6 Weird Monuments From Around the World
Monuments exist as a testament to the greatness/significance of whatever event or person they are commemorating. Because while human memory might fail and books might deteriorate, solid granite or marble will survive for centuries to tell tales of all the important things past. The following monuments however are nothing like that and seem to exist solely for the sake of being weird.
Mimizuka (Kyoto, Japan)
When you travel abroad it’s only natural to want to bring back some souvenirs with you, like a snow globe or a keychain perhaps? But if you were a 16th century Japanese warrior in Korea, away from your country fighting a bloody war, you wouldn’t care about such trifle things. Snow globes that is. You still would want some souvenirs of course, like maybe Korean noses and ears to show off to the family.
A few centuries ago, facial body parts were a popular war trophy in Japan, and during one of the country’s many invasions of the Asian mainland (from 1592 to 1598) the samurai gathered ears and noses from over 38,000 killed Koreans and enshrined them in Kyoto for reasons most likely connected with their rampaging insanity. Today that is Mimizuka – literally translating to “Ear Mound” – a monument commemorating Japan’s invasion of Korea, built around a piece of dirt covering a bunch of ears from murdered foreign civilians.
Didn’t these guys ever see “Poltergeist”? Nothing good will come out of this…
Underwater Sculpture Park (Grenada)
Every monument is a statement. It might be something about equality and freedom, as represented by, say, the Statue of Liberty, or it could be a statement of the country’s weird ear fetish, like with Mimizuka. Whatever the case may be, it’s always a good idea to display your monument openly, so your message can reach the most people.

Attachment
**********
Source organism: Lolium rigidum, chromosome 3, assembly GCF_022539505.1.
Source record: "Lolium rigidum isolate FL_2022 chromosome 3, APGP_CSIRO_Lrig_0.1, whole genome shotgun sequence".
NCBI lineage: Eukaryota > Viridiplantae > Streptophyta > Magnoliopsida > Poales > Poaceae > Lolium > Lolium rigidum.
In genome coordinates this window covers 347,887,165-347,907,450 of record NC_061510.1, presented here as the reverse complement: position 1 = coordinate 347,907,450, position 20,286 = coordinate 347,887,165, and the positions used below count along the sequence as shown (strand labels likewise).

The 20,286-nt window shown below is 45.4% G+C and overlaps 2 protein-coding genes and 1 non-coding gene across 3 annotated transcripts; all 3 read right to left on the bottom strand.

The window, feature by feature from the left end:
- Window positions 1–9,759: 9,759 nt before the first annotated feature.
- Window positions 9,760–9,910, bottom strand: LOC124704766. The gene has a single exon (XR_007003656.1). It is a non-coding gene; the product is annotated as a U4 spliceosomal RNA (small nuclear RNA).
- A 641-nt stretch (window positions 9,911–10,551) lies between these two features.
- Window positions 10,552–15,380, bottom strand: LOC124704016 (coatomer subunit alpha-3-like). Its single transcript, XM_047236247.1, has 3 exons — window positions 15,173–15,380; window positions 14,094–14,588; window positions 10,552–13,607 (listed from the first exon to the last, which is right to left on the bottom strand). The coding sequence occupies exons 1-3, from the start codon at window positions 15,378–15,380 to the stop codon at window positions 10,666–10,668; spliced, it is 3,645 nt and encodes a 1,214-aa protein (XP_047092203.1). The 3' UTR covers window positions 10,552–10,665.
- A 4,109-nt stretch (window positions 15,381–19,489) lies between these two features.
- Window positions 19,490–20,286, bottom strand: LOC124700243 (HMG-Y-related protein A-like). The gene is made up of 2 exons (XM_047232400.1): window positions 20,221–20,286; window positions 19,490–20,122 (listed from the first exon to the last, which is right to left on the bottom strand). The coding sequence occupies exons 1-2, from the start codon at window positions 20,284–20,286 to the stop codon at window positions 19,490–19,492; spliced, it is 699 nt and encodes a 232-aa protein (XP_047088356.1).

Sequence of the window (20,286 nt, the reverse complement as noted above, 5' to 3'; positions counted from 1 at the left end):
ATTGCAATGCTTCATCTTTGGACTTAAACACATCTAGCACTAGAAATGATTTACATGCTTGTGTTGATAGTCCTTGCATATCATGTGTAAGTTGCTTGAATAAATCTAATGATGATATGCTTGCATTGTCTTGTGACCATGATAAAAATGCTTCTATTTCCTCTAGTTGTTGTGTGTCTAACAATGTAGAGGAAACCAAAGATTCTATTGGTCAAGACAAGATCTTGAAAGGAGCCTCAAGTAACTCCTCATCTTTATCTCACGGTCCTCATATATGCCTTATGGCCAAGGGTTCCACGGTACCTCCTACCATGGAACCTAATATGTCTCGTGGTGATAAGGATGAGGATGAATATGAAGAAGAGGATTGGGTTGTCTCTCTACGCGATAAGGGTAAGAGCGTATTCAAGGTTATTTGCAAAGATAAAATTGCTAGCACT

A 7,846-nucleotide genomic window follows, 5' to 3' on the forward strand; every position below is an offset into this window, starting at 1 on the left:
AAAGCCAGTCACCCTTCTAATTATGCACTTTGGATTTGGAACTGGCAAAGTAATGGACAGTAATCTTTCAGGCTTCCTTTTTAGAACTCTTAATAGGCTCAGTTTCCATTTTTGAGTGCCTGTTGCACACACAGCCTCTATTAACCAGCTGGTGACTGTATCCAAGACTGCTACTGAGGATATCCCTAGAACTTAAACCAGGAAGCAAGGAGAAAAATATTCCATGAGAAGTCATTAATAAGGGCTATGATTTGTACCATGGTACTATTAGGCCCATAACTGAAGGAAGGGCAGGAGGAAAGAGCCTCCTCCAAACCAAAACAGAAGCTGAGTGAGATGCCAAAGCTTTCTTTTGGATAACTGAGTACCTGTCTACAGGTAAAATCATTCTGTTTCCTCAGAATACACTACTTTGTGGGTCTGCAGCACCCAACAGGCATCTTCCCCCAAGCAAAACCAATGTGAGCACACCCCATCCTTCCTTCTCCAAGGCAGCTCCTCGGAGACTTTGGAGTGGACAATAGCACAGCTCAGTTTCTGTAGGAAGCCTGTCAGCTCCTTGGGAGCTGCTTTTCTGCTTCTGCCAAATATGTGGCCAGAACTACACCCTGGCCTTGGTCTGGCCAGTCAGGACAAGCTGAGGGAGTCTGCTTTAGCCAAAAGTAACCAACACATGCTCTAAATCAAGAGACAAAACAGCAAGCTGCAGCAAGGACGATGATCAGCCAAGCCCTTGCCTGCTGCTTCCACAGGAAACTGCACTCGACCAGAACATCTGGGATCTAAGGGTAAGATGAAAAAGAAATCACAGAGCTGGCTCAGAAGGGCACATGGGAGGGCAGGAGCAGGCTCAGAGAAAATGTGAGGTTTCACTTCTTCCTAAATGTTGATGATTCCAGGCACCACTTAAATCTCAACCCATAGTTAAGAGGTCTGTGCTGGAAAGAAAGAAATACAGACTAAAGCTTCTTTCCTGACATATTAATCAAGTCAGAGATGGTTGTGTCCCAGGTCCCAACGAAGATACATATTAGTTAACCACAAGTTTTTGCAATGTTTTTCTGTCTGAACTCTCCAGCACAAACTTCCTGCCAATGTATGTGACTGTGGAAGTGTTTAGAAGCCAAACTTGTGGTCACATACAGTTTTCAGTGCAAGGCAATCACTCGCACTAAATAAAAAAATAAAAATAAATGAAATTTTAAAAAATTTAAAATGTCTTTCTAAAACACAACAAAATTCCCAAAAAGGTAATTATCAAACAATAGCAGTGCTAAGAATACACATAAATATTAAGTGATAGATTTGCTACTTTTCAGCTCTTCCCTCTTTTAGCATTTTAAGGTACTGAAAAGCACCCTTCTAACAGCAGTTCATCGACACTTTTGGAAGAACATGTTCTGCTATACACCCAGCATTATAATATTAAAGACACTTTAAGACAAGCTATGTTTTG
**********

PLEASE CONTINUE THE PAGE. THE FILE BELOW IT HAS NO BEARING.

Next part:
Sculptor Jason de Caires Taylor however had a different idea about this and set himself up as the world’s first underwater artist. His works can be found at the bottom of Moliniere Bay in Grenada, consisting of dozens of statues built on land and submerged in the area on May 2006. Taylor’s underwater monuments supposedly highlight ecological processes and themselves act as an artificial reef for the local marine life.
The statues are located in the shallow parts of the Moliniere Bay and are easily accessible to scuba divers, people with glass bottom boats and mermaids.
The Chinese Penis (Changchun, China)
Who would have thought that the world’s largest penis would come from China of all places? Well it does, and it measures a walloping 30 feet in erect form, standing proudly in the middle of Longwan Shaman Amusement Park, in Changchun.
Before you get any ideas, this is a penis monument we’re talking about here. The Chinese, in the most obvious case of overcompensating for something, actually built a massive steel and straw penis totem, named The Sky Pillar, in memory of the shaman Ewenki, an important figure in Chinese shamanistic mysticism. The Sky Pillar is supposedly symbolizing the Chinese’s pursuit of happiness and prosperity, proving that the East and the West have two vastly different ideas of happiness.
A few tourists have protested the Straw Penis but the majority seemed to not mind it, even if the monument does stand in the middle of a park visited mostly by children. But hey, if the local government won’t step in to flash your children, then who will?